Once again, all of the tests we're running today are being driven by AMD's Phenom II X4 955 BE at its default clock speed of 3.2 GHz. After we ran all of the tests, we disabled one CPU core using the operating system, rebooted, and then ran the tests again until we had results from one to four CPU cores. The method we use to disable the CPU cores in the Windows Vista operating system is documented in the previous article, here.
To test the validity of the results, we will run all of the tests again on a separate CPU, the Phenom II X2 550 BE. With its multiplier raised to 17, its clock speed will be identical to that of the Phenom II X4 955 BE. This way, we can compare the results of the Phenom II X4 955 BE with two CPU cores disabled to a true retail dual-core Phenom II X2 550, validating our test methodology.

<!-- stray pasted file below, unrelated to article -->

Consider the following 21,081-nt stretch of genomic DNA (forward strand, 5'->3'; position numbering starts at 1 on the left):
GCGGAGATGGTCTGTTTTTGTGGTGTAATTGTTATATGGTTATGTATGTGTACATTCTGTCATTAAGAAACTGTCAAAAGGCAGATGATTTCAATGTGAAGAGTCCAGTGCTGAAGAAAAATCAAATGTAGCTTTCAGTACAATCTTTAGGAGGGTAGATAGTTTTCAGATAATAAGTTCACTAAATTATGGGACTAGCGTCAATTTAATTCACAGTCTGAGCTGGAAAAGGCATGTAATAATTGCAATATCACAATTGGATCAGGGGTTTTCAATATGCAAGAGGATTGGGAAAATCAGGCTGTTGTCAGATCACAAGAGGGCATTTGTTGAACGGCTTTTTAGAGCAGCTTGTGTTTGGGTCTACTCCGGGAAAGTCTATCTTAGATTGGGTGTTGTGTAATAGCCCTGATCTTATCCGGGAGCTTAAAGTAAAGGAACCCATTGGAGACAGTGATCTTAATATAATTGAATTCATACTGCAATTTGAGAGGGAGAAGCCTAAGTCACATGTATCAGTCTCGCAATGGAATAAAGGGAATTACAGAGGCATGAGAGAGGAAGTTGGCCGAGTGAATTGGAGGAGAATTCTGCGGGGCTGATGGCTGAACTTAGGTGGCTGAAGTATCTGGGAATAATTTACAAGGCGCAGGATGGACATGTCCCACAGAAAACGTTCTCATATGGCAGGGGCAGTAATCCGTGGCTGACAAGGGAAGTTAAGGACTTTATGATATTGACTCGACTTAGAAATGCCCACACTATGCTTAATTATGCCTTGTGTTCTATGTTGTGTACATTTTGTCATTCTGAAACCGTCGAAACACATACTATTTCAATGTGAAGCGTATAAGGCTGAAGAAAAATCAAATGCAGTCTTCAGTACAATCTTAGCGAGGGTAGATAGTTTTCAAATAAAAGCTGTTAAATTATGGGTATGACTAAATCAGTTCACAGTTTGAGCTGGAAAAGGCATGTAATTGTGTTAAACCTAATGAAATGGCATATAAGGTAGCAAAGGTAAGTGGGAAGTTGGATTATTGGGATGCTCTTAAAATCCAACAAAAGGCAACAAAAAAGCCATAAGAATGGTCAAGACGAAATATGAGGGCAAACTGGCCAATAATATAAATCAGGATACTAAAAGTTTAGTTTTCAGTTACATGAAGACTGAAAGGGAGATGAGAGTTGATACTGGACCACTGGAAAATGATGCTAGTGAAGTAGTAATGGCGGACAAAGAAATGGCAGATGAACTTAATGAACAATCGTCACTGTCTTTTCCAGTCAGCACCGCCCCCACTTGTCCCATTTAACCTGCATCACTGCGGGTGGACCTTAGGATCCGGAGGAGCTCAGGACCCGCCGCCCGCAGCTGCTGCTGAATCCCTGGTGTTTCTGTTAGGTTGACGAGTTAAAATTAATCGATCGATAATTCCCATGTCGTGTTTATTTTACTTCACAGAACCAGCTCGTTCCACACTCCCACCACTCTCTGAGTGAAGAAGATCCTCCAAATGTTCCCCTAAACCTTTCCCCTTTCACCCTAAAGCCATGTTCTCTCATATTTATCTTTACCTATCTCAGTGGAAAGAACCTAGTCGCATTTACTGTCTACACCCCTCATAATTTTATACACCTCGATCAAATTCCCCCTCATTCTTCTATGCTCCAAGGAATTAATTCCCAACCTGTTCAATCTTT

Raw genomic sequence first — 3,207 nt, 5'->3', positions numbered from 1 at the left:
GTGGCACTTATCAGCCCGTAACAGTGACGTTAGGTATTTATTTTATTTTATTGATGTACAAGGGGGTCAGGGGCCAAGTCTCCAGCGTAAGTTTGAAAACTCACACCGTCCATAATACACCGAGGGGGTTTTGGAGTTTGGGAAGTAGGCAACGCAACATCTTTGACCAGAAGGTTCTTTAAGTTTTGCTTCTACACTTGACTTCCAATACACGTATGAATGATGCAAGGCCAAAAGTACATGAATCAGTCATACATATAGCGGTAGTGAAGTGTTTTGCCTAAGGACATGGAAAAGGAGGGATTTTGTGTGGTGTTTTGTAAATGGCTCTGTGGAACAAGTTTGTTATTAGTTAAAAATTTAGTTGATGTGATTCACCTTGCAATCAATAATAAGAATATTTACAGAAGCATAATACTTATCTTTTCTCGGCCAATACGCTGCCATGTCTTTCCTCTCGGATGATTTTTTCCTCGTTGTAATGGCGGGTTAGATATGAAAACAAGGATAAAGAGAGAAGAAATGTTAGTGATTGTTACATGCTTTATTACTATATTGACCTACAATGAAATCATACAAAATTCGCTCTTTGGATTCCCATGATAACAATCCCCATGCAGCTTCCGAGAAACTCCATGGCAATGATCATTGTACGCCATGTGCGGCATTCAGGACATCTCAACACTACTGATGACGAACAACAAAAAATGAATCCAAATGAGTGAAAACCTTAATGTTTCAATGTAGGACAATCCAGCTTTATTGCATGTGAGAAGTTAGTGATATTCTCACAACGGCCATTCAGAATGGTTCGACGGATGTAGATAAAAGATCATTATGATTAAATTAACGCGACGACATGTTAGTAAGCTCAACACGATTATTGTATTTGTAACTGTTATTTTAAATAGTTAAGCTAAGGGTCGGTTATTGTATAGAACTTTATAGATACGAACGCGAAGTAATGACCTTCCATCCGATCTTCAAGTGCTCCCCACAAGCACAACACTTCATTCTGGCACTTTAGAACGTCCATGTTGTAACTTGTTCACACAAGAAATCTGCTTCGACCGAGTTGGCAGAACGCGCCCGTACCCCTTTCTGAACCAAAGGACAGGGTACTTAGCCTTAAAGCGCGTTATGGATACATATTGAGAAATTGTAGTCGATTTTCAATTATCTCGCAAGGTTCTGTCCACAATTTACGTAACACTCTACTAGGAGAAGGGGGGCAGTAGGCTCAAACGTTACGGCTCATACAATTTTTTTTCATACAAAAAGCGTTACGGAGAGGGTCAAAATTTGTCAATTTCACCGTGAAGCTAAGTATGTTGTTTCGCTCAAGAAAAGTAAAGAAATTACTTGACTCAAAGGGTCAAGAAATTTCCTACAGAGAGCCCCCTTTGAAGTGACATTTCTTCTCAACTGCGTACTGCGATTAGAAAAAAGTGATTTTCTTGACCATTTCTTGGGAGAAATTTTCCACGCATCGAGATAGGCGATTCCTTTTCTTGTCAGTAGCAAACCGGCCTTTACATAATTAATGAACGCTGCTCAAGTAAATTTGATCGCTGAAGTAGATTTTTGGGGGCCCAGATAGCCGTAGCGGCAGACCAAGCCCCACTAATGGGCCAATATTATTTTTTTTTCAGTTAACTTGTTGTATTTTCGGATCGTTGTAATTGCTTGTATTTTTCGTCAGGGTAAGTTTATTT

For our new concurrent application test, we will run an AVG anti-virus scan in the background at the same time as the World in Conflict game benchmark. AVG is an ideal application for this test because real-world users will often find automatic scans running in the background while they're performing other tasks, and World in Conflict is an ideal game benchmark to use because it captures both average and minimum frame rates.
With a good grasp on our metrics, let's move on to the hardware and examine the details of our test rig.
- Time To Follow-Up
- Test Methodology: How Do You Make It A Fairer Fight?
- Test System And Benchmarks
- Synthetic Benchmarks: 3DMark And PCMark Vantage
- Synthetic Benchmarks: SiSoftware Sandra
- Application Benchmarks: Audio Encoding
- Application Benchmarks: Video Encoding And Image Rendering
- Application Benchmarks: General Usage
- Game Benchmarks
- Multitasking Benchmarks
- Simulated Dual-Core Versus Actual Dual-Core Comparison
- Performance Analysis